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James Johnston (1759-1851)


No person was closer to John Bell’s family than James Johnston and his two sons, John and Calvin.  James Johnston was the first person outside the Bell family that John Bell shared the "family secret" of Kate’s disturbances with.  Also, Johnston and his wife were the first people outside the Bell family who had an encounter with Kate -- which is only logical, considering the families were next-door neighbors.

The first question that Johnston asked Kate, “In the name of the Lord, who and what are you, and what do you want?” would be asked time and time again over the next several years by people who traveled great distances to see what the hoopla was about.  Johnston first thought the disturbances were a practical joke being played by the Bell children or others in the community; however, his mind quickly changed after spending sleeping over at the Bell home.

James Johnston was a devout Christian.  Despite his inability to read or write, many considered him an expert on Christianity and the Bible.  Because the Bible says that both good and bad spirits exist, and that trafficking with the evil supernatural is possible, Johnston often expressed his belief that the disturbances were caused by “an evil Spirit, a demon, just like in the Bible!”  His sons also shared this belief.

The Johnstons had the most commonly misspelled surname in the entire “Bell Witch” legend, “Johnson.”  The correct spelling is “Johnston,” with the Scottish pronunciation silencing the “t.”  The first Johnstons to settle in America came from Annandale, Scotland by way of County Tyrone in Northern Ireland, settling in Pennsylvania before moving southward to Virginia and the Carolinas as land grants became available.  Born in Pennsylvania, James Johnston was the youngest child of John and Mary Patterson Johnston.

After spending his early childhood in Pennsylvania, he moved to Caswell County, North Carolina with his parents and siblings.  After reaching a suitable age, Johnston joined the North Carolina Continental Line and fought in the Revolutionary War.  He married Rebecca Porter in July of 1780, and they had nine children before her death in 1802.  In 1800, Johnston and his family migrated to the Red River Settlement in Tennessee as his brother, William Johnston, had done some twenty years earlier.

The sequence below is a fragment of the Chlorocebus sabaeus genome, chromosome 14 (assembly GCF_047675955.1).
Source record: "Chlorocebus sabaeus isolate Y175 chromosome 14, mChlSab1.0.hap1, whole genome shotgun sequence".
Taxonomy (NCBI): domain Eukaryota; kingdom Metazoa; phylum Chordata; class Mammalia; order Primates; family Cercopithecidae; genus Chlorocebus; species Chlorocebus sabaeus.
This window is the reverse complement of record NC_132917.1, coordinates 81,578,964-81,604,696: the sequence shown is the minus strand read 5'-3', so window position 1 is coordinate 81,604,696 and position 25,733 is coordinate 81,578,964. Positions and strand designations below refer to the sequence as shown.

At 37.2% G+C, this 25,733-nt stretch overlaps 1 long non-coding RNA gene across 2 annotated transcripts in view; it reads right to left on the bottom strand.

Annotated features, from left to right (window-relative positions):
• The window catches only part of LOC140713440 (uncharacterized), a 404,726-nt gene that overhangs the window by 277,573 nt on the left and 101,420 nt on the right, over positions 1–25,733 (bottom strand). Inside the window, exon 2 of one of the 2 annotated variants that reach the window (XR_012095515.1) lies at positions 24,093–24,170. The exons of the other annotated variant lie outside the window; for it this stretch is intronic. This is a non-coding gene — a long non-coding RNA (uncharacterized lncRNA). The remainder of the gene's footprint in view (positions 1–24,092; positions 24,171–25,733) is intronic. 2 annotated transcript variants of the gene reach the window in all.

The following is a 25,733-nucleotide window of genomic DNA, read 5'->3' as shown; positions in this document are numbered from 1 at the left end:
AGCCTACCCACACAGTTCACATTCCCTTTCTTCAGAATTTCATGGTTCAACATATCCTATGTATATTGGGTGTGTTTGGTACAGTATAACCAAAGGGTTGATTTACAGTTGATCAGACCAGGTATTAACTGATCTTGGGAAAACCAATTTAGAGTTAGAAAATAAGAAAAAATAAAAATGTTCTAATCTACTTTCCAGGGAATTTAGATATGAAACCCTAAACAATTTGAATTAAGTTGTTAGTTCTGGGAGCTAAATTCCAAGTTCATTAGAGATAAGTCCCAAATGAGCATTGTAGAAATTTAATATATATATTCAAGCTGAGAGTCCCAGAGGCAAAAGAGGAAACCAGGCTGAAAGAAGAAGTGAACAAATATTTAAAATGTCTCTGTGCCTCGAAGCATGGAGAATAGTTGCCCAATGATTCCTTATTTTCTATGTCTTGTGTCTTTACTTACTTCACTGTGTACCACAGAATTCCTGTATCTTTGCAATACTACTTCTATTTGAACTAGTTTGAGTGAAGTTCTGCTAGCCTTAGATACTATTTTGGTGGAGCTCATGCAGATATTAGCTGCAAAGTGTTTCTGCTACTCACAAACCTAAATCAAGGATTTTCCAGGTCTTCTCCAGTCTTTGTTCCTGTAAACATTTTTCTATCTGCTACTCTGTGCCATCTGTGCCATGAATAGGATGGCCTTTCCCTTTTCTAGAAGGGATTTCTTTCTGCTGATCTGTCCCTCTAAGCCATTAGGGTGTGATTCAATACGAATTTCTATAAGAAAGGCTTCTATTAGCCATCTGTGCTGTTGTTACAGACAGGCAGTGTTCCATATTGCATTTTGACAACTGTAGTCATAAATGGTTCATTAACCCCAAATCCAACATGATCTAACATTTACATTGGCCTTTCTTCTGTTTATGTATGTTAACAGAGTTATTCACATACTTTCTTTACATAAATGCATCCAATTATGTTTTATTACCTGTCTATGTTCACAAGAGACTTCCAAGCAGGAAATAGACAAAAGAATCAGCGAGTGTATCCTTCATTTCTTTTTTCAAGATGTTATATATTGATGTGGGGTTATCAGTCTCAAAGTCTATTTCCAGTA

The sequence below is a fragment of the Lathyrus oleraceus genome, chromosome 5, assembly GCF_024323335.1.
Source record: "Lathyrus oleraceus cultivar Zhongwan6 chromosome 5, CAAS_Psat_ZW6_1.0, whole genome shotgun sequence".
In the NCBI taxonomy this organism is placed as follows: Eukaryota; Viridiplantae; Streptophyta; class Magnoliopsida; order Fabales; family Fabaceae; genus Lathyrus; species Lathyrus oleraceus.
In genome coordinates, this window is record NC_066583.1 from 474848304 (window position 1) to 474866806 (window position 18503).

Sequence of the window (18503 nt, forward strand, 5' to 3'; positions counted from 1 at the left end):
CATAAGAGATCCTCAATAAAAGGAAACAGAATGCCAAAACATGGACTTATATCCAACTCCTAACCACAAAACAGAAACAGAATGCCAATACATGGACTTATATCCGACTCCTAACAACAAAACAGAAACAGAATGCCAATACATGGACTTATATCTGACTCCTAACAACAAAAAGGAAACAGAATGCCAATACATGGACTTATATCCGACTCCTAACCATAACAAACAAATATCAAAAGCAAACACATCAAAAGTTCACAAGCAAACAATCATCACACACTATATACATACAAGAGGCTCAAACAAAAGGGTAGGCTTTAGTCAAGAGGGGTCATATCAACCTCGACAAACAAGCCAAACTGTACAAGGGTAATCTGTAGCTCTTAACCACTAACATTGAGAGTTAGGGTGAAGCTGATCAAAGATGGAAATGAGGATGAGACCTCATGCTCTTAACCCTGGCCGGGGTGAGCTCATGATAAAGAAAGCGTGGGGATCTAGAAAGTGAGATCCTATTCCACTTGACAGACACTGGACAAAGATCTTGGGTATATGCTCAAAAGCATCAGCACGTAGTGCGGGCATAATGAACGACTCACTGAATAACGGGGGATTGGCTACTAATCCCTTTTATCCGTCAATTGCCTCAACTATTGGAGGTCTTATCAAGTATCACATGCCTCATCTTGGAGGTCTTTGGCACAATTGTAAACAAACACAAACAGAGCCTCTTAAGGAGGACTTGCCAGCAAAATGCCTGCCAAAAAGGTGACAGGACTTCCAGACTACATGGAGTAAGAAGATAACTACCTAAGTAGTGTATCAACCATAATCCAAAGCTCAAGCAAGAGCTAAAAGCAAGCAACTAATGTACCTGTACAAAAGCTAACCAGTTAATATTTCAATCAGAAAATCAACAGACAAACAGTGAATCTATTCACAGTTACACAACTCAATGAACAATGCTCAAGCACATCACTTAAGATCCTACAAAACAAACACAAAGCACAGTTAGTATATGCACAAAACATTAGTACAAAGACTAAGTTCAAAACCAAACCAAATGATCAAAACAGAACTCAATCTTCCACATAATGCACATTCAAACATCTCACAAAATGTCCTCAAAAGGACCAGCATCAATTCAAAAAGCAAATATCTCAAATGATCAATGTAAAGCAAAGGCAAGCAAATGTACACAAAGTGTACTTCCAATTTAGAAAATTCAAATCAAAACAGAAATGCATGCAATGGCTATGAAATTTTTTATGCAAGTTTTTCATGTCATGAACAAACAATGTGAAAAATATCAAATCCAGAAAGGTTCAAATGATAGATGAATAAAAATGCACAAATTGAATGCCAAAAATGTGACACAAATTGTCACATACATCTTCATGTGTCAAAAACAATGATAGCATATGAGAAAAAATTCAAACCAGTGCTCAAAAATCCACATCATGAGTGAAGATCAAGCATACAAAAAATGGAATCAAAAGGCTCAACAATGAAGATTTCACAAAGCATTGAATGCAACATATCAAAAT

Because of the treacherous terrain and Native American conflicts in the Cumberland Gap and Tennessee River areas at the time, Johnston decided to bring his family and belongings to Tennessee by way of Georgia, essentially flanking around the trouble areas.  In addition to his family, Johnston was also concerned about protecting a priceless china cabinet he was carrying.  Because of his efforts to avert danger along the way, a very old and priceless china cabinet sits in the dining room of a private residence near Adams, Tennessee -- today.

James Johnston and his family settled on 1,000 acres of land he was granted for serving in the Continental Army.  Their farm was situated along the Red River just east of present-day Adams, Tennessee, and encompassed both sides of Sturgeon Creek.  About two years after the death of his first wife, Johnston married Jane Marvlin Greer.  Having no children of their own, they adopted Jane’s niece, Parthenia “Theny” Thorn, of Stewart County (Dover), Tennessee.  Born on Christmas of 1804, “Theny” Thorn lost her parents at an early age and had been placed in the care of her aunt, Jane Greer. [1]  She always considered here parents to be James and Jane Johnston, and was best childhood friends with Elizabeth "Betsy" Bell.

Gravestone of James JohnstonJames and Jane Johnston subscribed to the doctrine of the Cumberland Presbyterian Church.  Because there was no Cumberland Presbyterian Church in the area, they joined the Methodist Church because they felt part of their Christian duty was to be active members of a church.

James Johnston died in April of 1850 at the advanced age of 91 years, and is buried along with his two wives and many relatives near Adams, Tennessee. [2]



[1] Theny Thorn’s birth date obtained from her gravestone.

[2] Correspondence with direct descendants of the Johnston family.


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